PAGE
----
Turning Ceph RBD Images into SAN Storage Devices

RADOS Block Device (RBD) is a block-layer interface to the Ceph distributed storage stack. Here's how you can enhance RBD with SAN storage device compatibility, like iSCSI and Fibre Channel, to connect systems with no native RBD support to your Ceph cluster.

Prerequisites

What you'll need in order to accomplish SAN compatibility for your Ceph cluster is this:

  • A working Ceph cluster. You probably guessed this one. More specifically, you should have 
    • a RADOS pool in which you can create RBD images; the default rbd pool will do nicely. 
    • a set of credentials for a client to connect to the cluster, and create and map RBD devices. You can use the default client.admin credentials for this purpose, but I prefer to use a separate set of credentials for client.rbd.
    • that user should have at least the allow r permission on your mons, and allow rw on your osds (the latter you can restrict to the rbd pool if you wish).
  • A SCSI proxy node, which will act as an intermediary between your legacy initiators and the Ceph cluster. It should have
    • A sufficiently recent Linux kernel. 2.6.38 is the absolute minimum, but a post-3.2.0 kernel is highly recommended.
    • A working installation of the client tools required to map RBD devices (the rbd binary is the important one).
    • A copy of the credentials for your rbd client.
    • A working installation of the LIO and target tools (lio-utils and targetcli).
  • And finally, any number of clients supporting any of LIO's fabric modules. We'll use iSCSI in this example, but you could also use FibreChannel, FCoE, InfiniBand, and others.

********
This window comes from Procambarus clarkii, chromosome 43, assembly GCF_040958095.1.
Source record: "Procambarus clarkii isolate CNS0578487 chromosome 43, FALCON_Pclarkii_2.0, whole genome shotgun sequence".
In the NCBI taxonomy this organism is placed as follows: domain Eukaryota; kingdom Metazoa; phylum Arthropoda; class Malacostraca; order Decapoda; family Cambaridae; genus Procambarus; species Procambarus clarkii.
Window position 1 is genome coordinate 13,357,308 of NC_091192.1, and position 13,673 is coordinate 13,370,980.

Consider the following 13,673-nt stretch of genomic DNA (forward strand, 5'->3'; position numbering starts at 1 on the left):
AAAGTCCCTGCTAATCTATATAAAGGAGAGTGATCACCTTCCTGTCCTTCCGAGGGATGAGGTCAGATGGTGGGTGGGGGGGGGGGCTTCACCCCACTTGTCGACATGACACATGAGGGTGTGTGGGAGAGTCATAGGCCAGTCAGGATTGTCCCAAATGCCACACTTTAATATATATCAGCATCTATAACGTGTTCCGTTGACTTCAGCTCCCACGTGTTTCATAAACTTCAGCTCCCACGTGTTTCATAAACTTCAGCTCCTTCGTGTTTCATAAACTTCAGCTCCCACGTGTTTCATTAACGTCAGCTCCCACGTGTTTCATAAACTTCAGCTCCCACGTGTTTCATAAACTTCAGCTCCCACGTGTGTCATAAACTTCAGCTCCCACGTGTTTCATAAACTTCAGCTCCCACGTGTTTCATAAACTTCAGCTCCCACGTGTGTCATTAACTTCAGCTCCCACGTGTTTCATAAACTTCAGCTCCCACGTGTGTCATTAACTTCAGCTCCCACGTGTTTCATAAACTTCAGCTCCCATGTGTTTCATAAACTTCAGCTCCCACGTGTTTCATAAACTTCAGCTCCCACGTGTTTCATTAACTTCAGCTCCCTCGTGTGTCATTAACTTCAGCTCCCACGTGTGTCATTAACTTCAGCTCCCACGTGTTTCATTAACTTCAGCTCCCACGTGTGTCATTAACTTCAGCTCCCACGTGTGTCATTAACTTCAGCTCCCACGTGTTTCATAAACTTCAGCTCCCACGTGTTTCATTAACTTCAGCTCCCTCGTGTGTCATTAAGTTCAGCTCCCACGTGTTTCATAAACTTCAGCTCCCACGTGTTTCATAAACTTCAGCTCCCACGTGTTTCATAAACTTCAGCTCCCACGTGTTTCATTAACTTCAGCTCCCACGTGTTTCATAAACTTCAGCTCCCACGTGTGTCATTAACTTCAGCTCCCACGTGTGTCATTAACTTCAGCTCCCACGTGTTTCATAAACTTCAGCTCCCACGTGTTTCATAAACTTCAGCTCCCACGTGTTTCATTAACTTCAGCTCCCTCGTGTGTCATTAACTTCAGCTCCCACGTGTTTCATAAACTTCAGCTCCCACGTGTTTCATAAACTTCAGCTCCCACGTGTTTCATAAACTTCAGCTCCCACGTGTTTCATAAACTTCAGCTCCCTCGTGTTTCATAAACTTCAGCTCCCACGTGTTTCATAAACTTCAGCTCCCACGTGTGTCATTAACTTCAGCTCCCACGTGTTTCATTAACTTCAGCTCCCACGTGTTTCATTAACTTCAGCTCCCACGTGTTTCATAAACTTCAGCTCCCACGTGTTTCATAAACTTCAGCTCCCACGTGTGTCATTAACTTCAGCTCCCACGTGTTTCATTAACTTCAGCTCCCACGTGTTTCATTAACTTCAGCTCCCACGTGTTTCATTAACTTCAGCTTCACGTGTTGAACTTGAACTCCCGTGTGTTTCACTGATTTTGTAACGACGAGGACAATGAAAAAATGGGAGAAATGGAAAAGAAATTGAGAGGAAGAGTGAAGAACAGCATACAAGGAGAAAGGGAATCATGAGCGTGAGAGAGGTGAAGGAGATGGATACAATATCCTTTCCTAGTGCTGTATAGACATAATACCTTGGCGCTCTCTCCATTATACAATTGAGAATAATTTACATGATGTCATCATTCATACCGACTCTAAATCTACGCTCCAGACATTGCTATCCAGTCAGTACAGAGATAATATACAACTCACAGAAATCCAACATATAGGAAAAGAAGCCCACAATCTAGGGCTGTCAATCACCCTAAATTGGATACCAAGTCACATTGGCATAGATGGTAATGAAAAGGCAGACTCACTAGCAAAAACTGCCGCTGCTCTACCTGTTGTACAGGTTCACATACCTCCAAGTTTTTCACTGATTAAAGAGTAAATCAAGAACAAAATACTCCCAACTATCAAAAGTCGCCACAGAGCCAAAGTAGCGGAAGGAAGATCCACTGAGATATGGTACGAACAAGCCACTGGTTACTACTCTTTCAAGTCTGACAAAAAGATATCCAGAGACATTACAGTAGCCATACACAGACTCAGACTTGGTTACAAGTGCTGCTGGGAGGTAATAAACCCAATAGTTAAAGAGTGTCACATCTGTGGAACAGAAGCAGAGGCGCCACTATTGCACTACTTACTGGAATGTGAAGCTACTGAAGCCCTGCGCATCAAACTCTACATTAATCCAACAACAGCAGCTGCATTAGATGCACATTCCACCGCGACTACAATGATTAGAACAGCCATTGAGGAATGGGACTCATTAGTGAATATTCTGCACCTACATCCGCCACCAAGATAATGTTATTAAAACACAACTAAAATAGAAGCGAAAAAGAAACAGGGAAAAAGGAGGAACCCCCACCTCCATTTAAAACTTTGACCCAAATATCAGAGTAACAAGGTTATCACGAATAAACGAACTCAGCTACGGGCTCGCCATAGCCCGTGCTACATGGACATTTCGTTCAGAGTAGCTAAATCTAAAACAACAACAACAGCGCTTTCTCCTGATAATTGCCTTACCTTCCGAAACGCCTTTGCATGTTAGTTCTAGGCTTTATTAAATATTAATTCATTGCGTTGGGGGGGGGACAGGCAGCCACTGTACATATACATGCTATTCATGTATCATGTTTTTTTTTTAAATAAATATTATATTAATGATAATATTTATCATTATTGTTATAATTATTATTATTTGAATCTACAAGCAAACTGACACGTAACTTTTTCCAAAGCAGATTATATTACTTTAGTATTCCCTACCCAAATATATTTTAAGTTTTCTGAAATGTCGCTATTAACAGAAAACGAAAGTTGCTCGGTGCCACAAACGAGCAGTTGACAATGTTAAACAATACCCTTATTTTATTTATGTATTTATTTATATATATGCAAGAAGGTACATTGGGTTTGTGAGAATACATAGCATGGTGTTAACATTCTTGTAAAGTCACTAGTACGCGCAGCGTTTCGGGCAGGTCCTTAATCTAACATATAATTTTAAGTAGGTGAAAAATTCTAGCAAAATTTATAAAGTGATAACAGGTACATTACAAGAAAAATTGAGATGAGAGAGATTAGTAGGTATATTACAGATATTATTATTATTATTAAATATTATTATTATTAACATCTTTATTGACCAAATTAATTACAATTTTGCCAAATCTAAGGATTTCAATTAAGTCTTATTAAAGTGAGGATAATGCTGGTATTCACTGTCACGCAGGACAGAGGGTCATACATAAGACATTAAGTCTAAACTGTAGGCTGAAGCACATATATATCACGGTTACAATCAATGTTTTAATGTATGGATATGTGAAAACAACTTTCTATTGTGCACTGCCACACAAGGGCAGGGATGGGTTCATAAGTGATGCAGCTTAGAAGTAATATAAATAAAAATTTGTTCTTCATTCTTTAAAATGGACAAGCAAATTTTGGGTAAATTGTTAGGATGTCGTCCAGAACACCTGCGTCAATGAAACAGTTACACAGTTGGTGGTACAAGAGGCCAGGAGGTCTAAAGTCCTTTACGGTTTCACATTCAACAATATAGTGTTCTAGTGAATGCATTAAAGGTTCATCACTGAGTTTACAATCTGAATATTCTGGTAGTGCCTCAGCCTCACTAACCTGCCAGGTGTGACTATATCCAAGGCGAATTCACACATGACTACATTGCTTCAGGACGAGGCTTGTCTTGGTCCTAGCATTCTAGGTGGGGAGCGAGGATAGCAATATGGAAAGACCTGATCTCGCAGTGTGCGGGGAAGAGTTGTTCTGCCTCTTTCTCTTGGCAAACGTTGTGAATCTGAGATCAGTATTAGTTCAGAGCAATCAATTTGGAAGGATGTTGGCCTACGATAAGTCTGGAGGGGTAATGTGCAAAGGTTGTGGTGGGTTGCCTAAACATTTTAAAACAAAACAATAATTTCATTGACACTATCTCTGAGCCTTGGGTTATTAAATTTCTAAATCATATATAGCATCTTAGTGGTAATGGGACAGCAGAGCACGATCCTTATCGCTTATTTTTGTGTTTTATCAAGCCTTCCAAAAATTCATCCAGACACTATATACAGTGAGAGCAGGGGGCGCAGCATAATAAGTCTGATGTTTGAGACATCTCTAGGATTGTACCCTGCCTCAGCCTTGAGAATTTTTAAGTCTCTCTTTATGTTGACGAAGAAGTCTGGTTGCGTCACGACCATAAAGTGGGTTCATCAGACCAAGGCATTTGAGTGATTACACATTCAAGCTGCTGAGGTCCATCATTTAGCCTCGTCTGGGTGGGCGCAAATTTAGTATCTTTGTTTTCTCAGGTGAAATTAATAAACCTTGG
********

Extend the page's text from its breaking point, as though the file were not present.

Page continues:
Getting Started

The first thing we'll need to do is create an RBD image. Suppose we would like to create one that is 10GB in size (recall, all RBD images are thin-provisioned, so we won't actually use 10GB in the Ceph cluster right from the start).

rbd -n client.rbd -k /etc/ceph/keyring.client.rbd create --size 10240 test

This means we are connecting to our Ceph mon servers (defined in the default configuration file, /etc/ceph/ceph.conf) using the client.rbd identity, whose authentication key is stored in /etc/ceph/keyring.client.rbd. The nominal image size is 10240MB, and its name is a hardly creative test.

You can run this command from any node inside or outside your Ceph cluster, as long as the configuration file and authentication credentials are stored in the appropriate location. The next step, however, is one that you must complete from your proxy node (the one with the lio tools installed):

modprobe rbd
rbd --user rbd --secret /etc/ceph/secret.client.rbd map test

Note that this syntax applies to the current "stable" Ceph release, 0.48 "argonaut". Newer releases do away with the somewhat illogical --user and --secret syntax, and just allow --id and --keyring which is more in line with all other Ceph tools.

Once the map command has completed, you should see a new block device named /dev/rbd0 (provided this is the first device you mapped on this machine), and a handy symlink of the pattern /dev/rbd/<pool>/<image>, in our case /dev/rbd/rbd/test. This is a kernel-level block device like any other, and we can now proceed by exporting it to the Unified Target infrastructure.

Exporting the Target

Once we have our mapped RBD device in place, we can create a target, and export it via one of LIO's fabric modules. The targetcli subshell comes in very handy for this purpose:

# targetcli 
Welcome to the targetcli shell:

 Copyright (c) 2011 by RisingTide Systems LLC.

Visit us at http://www.risingtidesystems.com.

Loaded tcm_loop kernel module.
Created '/sys/kernel/config/target/loopback'.
Done loading loopback fabric module.
Loaded tcm_fc kernel module.
Created '/sys/kernel/config/target/fc'.
Done loading tcm_fc fabric module.
Can't load fabric module qla2xxx.
Loaded iscsi_target_mod kernel module.
Created '/sys/kernel/config/target/iscsi'.
Done loading iscsi fabric module.
Can't load fabric module ib_srpt.
/> cd backstores/iblock
/backstores/iblock> create test /dev/rbd/rbd/test
Generating a wwn serial.
Created iblock storage object test using /dev/rbd/rbd/test.
Entering new node /backstores/iblock/test
/backstores/iblock/test> status
Status for /backstores/iblock/test: /dev/rbd/rbd/liotest deactivated

Now we've created a backstore named test, corresponding to our mapped RBD image of the same name. At this point it is deactivated, as it hasn't been assigned to any iSCSI target.